Development workers - how many roles are there?

There are many paths leading to success.

The role of development workers gives us a lot of freedom. The conscious perception of different roles can help us to support our organization the best way possible.

Since March 2014 I am working as a consultant for organizational development and knowledge management on behalf of the Federal Ministry for Economic Cooperation and Development at Media Monitoring Project Zimbabwe (MMPZ). As a consultant I have always considered myself as player number six in the defensive midfield in football. He searches for the gaps in the team, closes them and initiates the attacks with his passports. However, it is the others of the team who score the goals. As a consultant, I give impulses. Implementation, however, is the responsibility of the partner organization. The question is: how did this adviser role develop during my assignment in Zimbabwe?

Defensive Midfielder – The advisor

MMPZ promotes access to (diverse) information and responsible journalism for Zimbabwean population. The non-governmental organization uses the monitoring of print and electronic media to write analyzes on the presentation of various socio-political topics in the media. On this basis, activities such as workshops and meetings are conducted at the community level. My responsibilities include helping to build structured knowledge management and developing a business unit that is independent of the market to compensate financially for the shrinking donor financial support in Zimbabwe. At MMPZ I became directly part of the management which consisted of five people. I quickly realized that the different departments were only exchanging information with each other. As a consultant I encouraged a bi-weekly management meeting. I prepared this meeting by collecting the most important topics from the different departments, creating an agenda and inviting the management. A log summarized the discussions and listed to-do's for all concerned. Introducing regular management team meetings improved inter-departmental communication and collaboration and I was included into the organization's information flow as a consultant. I discovered many areas where I could offer my consulting services, be it in developing internal training or introducing employee reviews.

Defensive midfielder with goal completion - consultant and project manager

I always made sure that I maintained my advisory role and looked at the processes from an external point of view. However, during a management meeting, the director of that time told me he wished that I talked more about "us" than "you" and. I realized that the organization did not lack strategies and ideas but someone who put them into practice. There was a lack of doer-qualities, especially in management. What to do with a strong defensive midfield when nobody scores the goals because there are no strikers in the team? The solution is to support the team best when I, temporarily, play striker. So I decided to take over my own project. Together with our IT expert I set up a website (www.zimbabwetoday.org) which makes the monitoring results of our employees transparent instead of collecting them in an internal database and thus hiding them from the public. Now I have two roles: consultant and manager of a project.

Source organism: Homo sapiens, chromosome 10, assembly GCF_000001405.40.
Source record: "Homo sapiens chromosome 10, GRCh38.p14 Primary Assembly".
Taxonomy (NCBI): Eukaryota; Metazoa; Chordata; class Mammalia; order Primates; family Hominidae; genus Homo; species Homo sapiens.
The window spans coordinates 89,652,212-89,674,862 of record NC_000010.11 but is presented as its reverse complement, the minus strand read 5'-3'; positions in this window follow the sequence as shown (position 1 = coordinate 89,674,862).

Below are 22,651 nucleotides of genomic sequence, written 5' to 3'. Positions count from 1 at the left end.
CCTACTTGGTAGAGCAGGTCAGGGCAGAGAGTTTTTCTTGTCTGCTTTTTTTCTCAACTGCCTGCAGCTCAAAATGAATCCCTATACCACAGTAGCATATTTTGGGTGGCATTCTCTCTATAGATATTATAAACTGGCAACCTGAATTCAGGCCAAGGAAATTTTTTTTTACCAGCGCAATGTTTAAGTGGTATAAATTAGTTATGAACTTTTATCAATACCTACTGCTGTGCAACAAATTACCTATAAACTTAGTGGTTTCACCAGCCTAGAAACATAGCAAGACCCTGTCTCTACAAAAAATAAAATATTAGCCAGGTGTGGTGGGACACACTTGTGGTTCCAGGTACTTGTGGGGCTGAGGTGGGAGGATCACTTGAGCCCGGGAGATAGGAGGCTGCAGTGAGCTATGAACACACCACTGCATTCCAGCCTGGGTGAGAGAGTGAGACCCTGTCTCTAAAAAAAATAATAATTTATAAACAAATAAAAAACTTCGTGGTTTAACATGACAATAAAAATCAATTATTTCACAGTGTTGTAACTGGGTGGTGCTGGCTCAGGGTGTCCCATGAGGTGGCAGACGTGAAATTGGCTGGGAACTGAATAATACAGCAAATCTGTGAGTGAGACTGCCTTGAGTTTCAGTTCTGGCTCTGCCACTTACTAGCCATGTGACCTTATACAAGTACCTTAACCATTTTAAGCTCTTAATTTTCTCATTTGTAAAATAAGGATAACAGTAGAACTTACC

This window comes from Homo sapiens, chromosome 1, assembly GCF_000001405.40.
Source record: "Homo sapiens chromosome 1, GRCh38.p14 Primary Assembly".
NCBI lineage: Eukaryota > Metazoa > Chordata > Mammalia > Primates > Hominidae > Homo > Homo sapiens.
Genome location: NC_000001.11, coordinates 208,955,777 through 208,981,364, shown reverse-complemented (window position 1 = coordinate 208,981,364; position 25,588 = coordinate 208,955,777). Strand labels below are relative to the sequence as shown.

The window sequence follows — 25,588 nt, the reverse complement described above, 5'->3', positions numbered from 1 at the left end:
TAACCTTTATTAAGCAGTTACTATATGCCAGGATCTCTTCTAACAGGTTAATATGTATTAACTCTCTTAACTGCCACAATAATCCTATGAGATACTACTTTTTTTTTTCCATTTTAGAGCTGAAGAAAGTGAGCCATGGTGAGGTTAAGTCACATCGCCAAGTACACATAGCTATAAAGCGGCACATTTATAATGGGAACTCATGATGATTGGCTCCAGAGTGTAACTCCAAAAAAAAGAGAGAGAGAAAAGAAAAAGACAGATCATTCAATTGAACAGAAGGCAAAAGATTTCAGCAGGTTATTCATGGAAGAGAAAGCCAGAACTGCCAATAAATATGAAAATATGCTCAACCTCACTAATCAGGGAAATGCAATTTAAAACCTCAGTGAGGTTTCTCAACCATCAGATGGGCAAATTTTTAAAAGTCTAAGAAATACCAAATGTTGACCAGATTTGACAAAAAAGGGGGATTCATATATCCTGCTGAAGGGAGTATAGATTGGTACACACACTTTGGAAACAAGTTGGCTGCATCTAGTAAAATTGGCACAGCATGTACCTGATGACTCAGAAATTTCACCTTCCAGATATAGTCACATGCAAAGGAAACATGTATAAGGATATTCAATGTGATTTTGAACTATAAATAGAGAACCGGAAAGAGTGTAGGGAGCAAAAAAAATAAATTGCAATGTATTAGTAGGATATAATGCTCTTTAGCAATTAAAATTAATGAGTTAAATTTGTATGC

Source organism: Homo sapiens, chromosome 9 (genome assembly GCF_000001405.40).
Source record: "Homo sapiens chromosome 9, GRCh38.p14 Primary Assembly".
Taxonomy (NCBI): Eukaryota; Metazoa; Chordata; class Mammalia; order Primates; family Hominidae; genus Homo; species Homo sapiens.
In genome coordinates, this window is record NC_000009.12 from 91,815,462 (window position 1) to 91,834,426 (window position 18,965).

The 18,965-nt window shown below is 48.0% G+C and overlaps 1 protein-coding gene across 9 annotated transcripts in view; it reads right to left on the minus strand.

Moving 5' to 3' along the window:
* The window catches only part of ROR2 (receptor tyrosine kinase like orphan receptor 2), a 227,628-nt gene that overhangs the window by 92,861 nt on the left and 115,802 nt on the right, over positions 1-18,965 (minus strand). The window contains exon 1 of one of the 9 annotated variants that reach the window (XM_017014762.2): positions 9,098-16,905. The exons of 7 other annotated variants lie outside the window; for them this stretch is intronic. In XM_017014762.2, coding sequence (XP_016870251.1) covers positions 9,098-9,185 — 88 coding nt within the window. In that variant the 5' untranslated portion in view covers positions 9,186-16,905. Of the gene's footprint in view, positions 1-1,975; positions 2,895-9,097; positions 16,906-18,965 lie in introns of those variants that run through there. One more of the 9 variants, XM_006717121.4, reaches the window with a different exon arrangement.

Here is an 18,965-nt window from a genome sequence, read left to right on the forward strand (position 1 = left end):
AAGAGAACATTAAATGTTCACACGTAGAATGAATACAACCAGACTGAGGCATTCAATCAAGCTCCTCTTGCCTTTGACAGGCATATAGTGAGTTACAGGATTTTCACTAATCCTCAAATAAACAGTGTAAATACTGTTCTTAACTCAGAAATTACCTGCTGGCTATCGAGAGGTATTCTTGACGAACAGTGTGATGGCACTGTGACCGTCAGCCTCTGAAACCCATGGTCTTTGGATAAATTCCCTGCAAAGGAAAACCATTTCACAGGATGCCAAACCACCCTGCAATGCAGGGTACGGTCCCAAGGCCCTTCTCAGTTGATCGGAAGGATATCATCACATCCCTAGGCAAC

Defensive midfielder and support staff - consultant and coach

Since the beginning of the year MMPZ has a new director. Perhaps also because I was involved in their selection and could ensure transitional funding we have a good relationship. She is more active and her management style is more implementation-oriented. She knows how to manage different projects at the same time so that I no longer see any need for myself to be active in project management. I support her in two main ways: On the one hand, I see myself as her coach with whom she discusses new ideas and also difficulties. As a trained coach I ask questions, structure and lead them to their solutions. Since the former director held the position for fifteen years and the organizational culture had many negative dynamics it was an emotional rollercoaster ride right at the beginning. With me as a coach the new director was able to reflect on her disappointments and hopes and shared our views on organizational culture and people. In addition, I now increasingly take on the role of a consultant by pouring the content-based discussions she leads into concepts and strategies. Then we discuss the concept within the organization. In doing so, I make the results of the discussions transparent and secure a coherent strategy. For example, we recently introduced a new organizational structure and prepared a medium-term strategy paper.

The benefit of the all-rounder - variety of roles for the benefit of the partner organization

The role of a development worker gives us a lot of freedom. However, filling it appropriately depends not only on us but also on the organization. As in a football game we should ask ourselves: What is needed right now? How can we best support our team? A profound organizational analysis and the role model helped me to deliberately take on different roles in the organization and to optimally align my support with my organizations goals. Flexibly switch between roles such as consultant, project manager and coach has worked very well for us.

Dr. Malte Kassner has been development worker in Zimbabwe since March 2014. He works there as an organizational consultant at the Media Monitoring Project Zimbabwe (MMPZ).

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